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ARS Home » Plains Area » Fort Collins, Colorado » Center for Agricultural Resources Research » Plant and Animal Genetic Resources Preservation » Research » Research Project #427750

Research Project: Increasing Efficiency in Cryopreservation of Clonally Maintained High Priority Germplasm Collections Using Dormant Winter Bud Technology

Location: Plant and Animal Genetic Resources Preservation

Project Number: 3012-21000-015-15-S
Project Type: Non-Assistance Cooperative Agreement

Start Date: May 1, 2015
End Date: Apr 30, 2020

The overall objective is to develop and optimize cryopreservation methods that increase both the 1) post cryopreservation viability, and 2) throughput efficiency of freeze/thaw protocols for dormant winter buds from important woody food crops. The initial focus will be on high priority germplasm collections of Juglans sp, including J. hindsii, J. major, and J. regia. As time and resources permit, other high priority collections (Pistacia, Prunus dulcis, Punica granatum) will be included in the study. Cryopreservation protocols will be developed from the results of experiments designed to achieve the following sub-objectives: 1. Develop innovative methods to assess post cryopreservation viability. 2. Determine the optimal time to harvest dormant buds. 3. Develop and optimize bud pretreatment methods. 4. Characterize intraspecific and interspecific variation for response to dormant bud cryopreservation protocols.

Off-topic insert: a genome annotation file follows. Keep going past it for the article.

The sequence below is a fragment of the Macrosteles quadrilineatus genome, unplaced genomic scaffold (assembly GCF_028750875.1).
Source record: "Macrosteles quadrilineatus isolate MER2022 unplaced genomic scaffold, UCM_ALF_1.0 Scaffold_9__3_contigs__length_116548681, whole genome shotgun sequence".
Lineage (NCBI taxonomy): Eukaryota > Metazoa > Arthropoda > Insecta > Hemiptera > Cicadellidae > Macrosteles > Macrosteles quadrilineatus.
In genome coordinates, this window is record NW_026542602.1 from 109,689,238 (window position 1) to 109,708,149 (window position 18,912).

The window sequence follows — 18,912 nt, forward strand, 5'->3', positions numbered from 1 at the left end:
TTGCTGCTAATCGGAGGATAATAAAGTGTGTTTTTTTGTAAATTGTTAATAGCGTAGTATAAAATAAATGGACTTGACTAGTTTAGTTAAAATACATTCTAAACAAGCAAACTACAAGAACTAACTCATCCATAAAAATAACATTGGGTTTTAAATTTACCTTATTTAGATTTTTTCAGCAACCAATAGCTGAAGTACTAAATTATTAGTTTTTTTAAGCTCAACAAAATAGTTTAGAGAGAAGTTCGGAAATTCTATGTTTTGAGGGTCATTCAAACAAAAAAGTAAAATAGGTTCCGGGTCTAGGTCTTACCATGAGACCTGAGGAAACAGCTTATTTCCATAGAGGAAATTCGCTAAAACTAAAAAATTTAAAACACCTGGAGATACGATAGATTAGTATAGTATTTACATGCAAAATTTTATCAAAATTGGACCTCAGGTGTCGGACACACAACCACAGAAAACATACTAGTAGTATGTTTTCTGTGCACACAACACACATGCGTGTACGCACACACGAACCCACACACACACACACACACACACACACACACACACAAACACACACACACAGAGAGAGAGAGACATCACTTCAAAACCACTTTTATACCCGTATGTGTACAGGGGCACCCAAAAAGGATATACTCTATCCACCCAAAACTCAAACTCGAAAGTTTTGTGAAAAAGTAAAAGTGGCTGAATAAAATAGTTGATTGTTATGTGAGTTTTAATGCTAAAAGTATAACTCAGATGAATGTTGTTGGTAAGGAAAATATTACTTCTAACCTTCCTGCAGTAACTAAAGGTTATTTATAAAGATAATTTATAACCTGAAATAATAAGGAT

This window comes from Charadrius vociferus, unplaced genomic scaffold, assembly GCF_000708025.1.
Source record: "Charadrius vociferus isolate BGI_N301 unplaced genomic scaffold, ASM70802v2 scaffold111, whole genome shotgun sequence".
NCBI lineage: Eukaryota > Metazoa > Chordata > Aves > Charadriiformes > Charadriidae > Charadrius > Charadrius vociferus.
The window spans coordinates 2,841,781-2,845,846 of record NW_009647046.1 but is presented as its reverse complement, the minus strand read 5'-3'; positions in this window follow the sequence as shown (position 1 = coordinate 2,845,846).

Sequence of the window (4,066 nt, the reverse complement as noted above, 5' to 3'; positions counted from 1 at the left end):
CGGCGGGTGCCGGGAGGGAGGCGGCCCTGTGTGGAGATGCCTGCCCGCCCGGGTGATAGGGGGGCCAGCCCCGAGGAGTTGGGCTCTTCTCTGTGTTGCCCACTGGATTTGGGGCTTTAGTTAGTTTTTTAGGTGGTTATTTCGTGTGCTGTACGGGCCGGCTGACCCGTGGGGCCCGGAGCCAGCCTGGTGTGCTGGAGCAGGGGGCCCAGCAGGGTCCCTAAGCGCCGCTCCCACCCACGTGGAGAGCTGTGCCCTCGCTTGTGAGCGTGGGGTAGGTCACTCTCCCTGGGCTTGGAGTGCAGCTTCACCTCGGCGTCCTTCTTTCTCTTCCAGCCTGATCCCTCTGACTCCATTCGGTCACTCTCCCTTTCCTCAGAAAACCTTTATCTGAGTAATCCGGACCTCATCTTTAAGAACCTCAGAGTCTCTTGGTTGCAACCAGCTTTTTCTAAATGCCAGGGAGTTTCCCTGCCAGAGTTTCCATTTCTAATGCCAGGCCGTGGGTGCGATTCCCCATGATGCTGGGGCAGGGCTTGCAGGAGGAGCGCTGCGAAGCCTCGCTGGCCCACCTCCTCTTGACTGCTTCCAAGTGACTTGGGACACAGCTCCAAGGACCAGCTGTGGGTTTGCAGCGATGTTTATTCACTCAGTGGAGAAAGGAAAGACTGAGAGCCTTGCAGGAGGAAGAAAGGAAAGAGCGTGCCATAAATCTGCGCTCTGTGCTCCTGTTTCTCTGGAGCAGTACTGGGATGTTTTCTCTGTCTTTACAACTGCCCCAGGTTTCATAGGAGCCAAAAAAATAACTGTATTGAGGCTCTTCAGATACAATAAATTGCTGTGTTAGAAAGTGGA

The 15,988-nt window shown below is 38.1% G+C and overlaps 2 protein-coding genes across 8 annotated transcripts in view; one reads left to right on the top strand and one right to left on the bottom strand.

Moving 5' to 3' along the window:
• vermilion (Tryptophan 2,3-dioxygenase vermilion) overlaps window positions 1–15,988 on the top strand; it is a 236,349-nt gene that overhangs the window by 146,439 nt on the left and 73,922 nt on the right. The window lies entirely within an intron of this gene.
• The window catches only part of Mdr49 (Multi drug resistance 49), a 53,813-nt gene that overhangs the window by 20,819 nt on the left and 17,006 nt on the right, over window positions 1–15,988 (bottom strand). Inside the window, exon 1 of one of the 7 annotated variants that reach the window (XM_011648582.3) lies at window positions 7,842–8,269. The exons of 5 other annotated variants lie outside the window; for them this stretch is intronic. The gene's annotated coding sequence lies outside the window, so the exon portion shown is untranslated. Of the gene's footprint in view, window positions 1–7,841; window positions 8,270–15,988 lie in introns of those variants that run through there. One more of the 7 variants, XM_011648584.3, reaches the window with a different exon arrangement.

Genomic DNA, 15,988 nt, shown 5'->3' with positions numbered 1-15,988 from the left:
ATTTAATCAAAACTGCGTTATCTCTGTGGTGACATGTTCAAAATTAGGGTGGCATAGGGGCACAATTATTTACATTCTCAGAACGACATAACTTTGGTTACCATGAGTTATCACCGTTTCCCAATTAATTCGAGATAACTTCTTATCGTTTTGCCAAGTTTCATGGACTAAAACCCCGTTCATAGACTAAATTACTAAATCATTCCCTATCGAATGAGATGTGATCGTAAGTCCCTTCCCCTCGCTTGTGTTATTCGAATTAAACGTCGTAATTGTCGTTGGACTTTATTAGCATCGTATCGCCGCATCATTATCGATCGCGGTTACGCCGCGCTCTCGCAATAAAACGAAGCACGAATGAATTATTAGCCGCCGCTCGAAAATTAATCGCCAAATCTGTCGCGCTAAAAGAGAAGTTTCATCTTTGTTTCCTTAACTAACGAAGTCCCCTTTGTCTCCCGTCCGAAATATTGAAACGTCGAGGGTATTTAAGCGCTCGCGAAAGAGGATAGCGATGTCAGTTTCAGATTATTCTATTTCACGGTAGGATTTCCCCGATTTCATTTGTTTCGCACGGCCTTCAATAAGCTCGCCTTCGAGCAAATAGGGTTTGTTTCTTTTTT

The approach will be comprised of numerous coordinated lines of research inquiry. Primary among these will be to critically review and assess the state of relevant research-based knowledge of the 1) cold hardiness whereby woody plant buds acquire the capacity to survive freezing in regions of adaptation, and 2) factors underlying successful cryopreservation of dormant woody buds in other collections maintained in the NPGS and elsewhere. Such information will guide the design of experiments to determine how best to apply the knowledge and mechanistic understanding gained from more fundamental research. Because of the multitude of potential variables, and complex interaction between those variables, the number of experimental treatments will be high, requiring sophisticated statistical design and analysis to assure useful results. To develop viability testing methods that support development of high throughput alternatives to existing, relatively labor– and time– consuming tests, we will explore a variety of non-destructive methods based on various contemporary image analysis methods. Efficacy will be assessed by comparison to methods that are well accepted, but which are much more time-consuming. Starting first with Juglans species and the repository at Davis, CA, we will develop collaborations that will facilitate the harvesting of dormant buds at intervals of their acclimation/deacclimation for time course experiments. Project personnel will travel to Davis to assure appropriate, consistent, and reproducible bud collection and handling procedures. In addition to assessing the influence of on tree temporal variation in physiological state, a wide arrange of targeted pretreatments will be evaluated for their cryoprotective effects. Much of this experimentation will be guided by the large body of published work on cryoprotection. It may also be that possible new pretreatments will be identified, in which cases preliminary experiments would determine possible new approaches to test for larger scale high throughput application. Once appropriate protocols are developed, we will select accessions of available Juglans and perhaps other species for the purpose of characterizing intraspecific and interspecific variation for response to the best available combination of cryopreservation treatments. Selection of experimental treatment variables and their combination, and perhaps especially the selection of accessions from large collections (446 accessions for J. regia alone) will require significant, well-coordinated assistance from statistical design and analysis as well as IT experts.